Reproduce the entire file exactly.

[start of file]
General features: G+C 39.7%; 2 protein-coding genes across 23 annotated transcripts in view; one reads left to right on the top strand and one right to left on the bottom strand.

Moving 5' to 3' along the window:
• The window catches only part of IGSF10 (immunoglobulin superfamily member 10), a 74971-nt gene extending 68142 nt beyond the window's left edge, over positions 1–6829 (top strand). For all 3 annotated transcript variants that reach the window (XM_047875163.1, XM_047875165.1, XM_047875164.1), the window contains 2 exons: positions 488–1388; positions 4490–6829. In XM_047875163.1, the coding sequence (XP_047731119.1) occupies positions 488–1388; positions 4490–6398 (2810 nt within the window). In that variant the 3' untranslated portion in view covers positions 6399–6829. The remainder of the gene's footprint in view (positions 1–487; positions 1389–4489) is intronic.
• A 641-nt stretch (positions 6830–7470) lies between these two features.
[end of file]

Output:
General features: G+C 39.7%; 2 protein-coding genes across 23 annotated transcripts in view; one reads left to right on the top strand and one right to left on the bottom strand.

Moving 5' to 3' along the window:
• The window catches only part of IGSF10 (immunoglobulin superfamily member 10), a 74971-nt gene extending 68142 nt beyond the window's left edge, over positions 1–6829 (top strand). For all 3 annotated transcript variants that reach the window (XM_047875163.1, XM_047875165.1, XM_047875164.1), the window contains 2 exons: positions 488–1388; positions 4490–6829. In XM_047875163.1, the coding sequence (XP_047731119.1) occupies positions 488–1388; positions 4490–6398 (2810 nt within the window). In that variant the 3' untranslated portion in view covers positions 6399–6829. The remainder of the gene's footprint in view (positions 1–487; positions 1389–4489) is intronic.
• A 641-nt stretch (positions 6830–7470) lies between these two features.